Physics Stack Exchange is a question and answer site for active researchers, academics and students of physics. Join them; it only takes a minute:

Sign up
Here's how it works:
  1. Anybody can ask a question
  2. Anybody can answer
  3. The best answers are voted up and rise to the top

I wanted to ask under what conditions will charges not flow in a closed circuit. Or when is current through the circuit zero even when an EMF is applied? Like in the case of potentiometer, we say that we are measuring the emf of the battery because current through the secondary circuit is 0? So what condition are we fulfilling here so that current is 0?

share|cite|improve this question

Basically, it is infinite resistance; consider Ohm's law

$$ I = V/R $$

if you let $R$ get arbitrarily large, then the current goes to zero.

share|cite|improve this answer
Other than that? Like the case of potentiometer?Thank you – Harsh Feb 13 '13 at 14:13
In the case of the potentiometer, we assume its resistance $R_p$ is 'infinitely' large. This is not true of course, but if $R_p$ is much greater than the resistances of any other apparatus in the circuit, it's a decent approximation. You might want to check out the wikipage. – Wouter Feb 13 '13 at 15:09

Current is flow of charges - (1)

Charges flow whenever there is an external $\vec E$ i.e. an $\vec E$ besides the charge's own field .

So talking about electrostatic field $'\vec E$ $'$ which is present in DC circuits,considering ideal DC circuits, $\vec E$ is present whenever there is a non zero potential difference between two points.

Now you can use this fact to see whenever current will not flow in a circuit

Elaborating some applications

$1.$So when there is $0$ resistance in circuit, as $V=IR$, so as $R$ is $0\implies $ $V=0$. So, no current .

But you applied an external source of finite $V$ in the circuit, then what happened? The ideal circuit theory doesn't restrict that nothing can move faster than light. In ideal circuit theory, instantaneous events can occur, so as soon as you connected the terminal, in $0$ time, current flowed and all the charge on the positive plate went to the negative plate and potential difference between the two terminals of the battery vanished .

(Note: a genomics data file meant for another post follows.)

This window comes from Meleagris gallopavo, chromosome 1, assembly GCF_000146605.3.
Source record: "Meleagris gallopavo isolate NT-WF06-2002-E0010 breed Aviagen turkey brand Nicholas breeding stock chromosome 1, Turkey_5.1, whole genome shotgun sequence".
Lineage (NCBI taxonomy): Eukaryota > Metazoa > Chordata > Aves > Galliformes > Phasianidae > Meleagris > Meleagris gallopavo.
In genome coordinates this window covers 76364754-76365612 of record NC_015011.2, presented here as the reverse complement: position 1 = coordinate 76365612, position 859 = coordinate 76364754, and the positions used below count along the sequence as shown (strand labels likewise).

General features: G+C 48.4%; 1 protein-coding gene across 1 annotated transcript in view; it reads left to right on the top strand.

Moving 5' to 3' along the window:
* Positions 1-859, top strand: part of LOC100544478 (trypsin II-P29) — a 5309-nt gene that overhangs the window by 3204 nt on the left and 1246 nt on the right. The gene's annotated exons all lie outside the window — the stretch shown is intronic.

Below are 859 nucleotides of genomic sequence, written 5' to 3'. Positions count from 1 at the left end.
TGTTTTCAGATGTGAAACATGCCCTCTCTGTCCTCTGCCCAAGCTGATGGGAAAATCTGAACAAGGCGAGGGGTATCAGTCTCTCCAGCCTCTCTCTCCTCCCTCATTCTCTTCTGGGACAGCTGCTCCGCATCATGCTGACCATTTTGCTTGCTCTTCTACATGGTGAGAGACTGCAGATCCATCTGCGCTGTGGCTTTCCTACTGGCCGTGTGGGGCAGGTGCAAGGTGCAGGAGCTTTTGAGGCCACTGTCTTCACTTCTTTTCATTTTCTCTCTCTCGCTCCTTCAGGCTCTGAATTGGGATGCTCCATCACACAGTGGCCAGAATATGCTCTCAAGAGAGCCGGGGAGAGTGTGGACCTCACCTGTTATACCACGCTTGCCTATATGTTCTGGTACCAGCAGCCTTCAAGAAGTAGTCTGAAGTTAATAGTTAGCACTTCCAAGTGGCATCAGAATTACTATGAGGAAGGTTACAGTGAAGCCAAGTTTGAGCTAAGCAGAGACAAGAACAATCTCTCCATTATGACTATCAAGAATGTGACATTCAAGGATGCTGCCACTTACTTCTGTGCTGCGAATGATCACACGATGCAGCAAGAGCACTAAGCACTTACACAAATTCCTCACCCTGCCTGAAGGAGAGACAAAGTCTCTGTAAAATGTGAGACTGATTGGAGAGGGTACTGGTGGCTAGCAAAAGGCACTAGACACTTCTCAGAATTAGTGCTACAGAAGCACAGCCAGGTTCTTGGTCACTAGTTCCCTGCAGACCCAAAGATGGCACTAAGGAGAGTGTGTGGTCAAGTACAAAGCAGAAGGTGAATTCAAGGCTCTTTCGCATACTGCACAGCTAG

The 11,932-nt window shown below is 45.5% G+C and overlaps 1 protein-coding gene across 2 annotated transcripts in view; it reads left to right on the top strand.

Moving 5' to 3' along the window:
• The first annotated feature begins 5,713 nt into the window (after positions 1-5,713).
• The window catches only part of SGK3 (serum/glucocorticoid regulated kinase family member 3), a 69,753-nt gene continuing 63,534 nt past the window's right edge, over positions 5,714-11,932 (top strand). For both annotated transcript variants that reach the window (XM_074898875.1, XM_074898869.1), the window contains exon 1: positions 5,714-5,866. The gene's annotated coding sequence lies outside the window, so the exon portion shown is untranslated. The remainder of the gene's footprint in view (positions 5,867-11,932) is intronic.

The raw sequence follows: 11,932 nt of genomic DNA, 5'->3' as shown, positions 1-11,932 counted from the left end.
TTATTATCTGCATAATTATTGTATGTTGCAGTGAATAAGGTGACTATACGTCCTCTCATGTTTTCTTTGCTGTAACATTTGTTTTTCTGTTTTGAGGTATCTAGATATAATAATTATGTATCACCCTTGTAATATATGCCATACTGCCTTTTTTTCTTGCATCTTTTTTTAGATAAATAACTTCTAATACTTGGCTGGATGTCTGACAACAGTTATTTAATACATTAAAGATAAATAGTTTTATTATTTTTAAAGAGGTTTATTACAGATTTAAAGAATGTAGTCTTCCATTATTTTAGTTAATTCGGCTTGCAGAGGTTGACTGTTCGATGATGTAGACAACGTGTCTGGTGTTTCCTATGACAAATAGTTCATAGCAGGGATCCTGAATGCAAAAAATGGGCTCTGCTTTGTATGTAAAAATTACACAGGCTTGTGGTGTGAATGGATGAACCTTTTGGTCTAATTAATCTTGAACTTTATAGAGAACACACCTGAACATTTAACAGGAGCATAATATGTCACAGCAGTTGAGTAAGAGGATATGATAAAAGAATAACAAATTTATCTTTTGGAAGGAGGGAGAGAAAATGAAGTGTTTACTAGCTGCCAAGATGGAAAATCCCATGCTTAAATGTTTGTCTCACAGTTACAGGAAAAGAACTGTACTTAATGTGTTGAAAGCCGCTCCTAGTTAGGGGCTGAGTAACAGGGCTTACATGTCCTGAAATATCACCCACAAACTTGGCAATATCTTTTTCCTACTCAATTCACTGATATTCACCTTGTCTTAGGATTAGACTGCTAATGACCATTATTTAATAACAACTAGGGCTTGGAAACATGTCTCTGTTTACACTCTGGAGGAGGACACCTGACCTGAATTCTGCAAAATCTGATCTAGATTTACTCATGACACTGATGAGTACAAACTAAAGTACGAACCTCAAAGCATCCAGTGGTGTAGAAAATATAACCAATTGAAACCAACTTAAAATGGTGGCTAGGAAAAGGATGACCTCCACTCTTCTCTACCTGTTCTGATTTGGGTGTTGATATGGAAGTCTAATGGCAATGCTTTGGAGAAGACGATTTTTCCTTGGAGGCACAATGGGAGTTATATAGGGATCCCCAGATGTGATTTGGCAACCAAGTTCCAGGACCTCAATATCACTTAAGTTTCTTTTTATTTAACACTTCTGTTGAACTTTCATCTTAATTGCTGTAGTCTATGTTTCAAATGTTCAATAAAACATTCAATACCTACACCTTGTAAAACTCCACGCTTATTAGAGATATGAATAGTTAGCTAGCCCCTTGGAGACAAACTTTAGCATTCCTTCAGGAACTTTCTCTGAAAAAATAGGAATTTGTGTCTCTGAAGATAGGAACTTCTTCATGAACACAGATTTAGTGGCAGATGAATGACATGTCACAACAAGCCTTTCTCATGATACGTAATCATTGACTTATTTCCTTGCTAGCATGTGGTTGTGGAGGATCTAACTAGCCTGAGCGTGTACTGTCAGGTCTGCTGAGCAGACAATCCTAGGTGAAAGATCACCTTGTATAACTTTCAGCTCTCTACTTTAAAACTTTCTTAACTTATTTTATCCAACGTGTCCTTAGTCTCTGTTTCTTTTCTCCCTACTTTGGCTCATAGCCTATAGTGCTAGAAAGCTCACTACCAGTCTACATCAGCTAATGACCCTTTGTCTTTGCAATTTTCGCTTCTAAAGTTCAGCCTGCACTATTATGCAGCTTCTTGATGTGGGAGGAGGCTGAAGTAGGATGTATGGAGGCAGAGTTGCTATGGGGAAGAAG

Of course, this isn't what happens in the real world, that is why we had to change the theory because the earlier theory predicted this would happen .

$2.$ A capacitor and battery in steady state, positive plate of the capacitor has the potential as the positive terminal of the battery which we don't know and same for the negative plate and negative plate of the capacitor.

Now, as there is no potential difference between plates and terminal (positive and negative both) connected respectively through conductors . So, no current will flow in the circuit.

Now a new case in which current won't flow even if $V\neq0$, is the case when $R \rightarrow \infty$ . In this case $I=0$ by Ohm's law.

Physically imagining this, the resistance of the conductor is so high that inspite of having an external $\vec E$ source which applies a force on the charged particle, the resistance is so high, that the charge particle bumps so much, it isn't able to move .

Try imagining pushing a block through a wall. Usually the block moves when there's no wall or the wall's not that strong but when the wall is infinitely rigid, then no matter how much force you apply you simply can't break through.

Of course you can say I'll apply infinite $V$ as well then .

Well in that case current can be finite as is evident from Ohm's Law that $\infty/\infty$ can be finite .

Now summing these two points.

Current won't flow

Firstly,If $V=0$ between two points or you can say when there's no $\vec E$ to accelerate the charged particles.

Second when $R\rightarrow\infty$ that means there is no way present for the charged particle to move to.

You can work out cases of potentiometer, meter bridge/wheatstone bridge . Using these two principles .

share|cite|improve this answer

Your Answer


By posting your answer, you agree to the privacy policy and terms of service.

Not the answer you're looking for? Browse other questions tagged or ask your own question.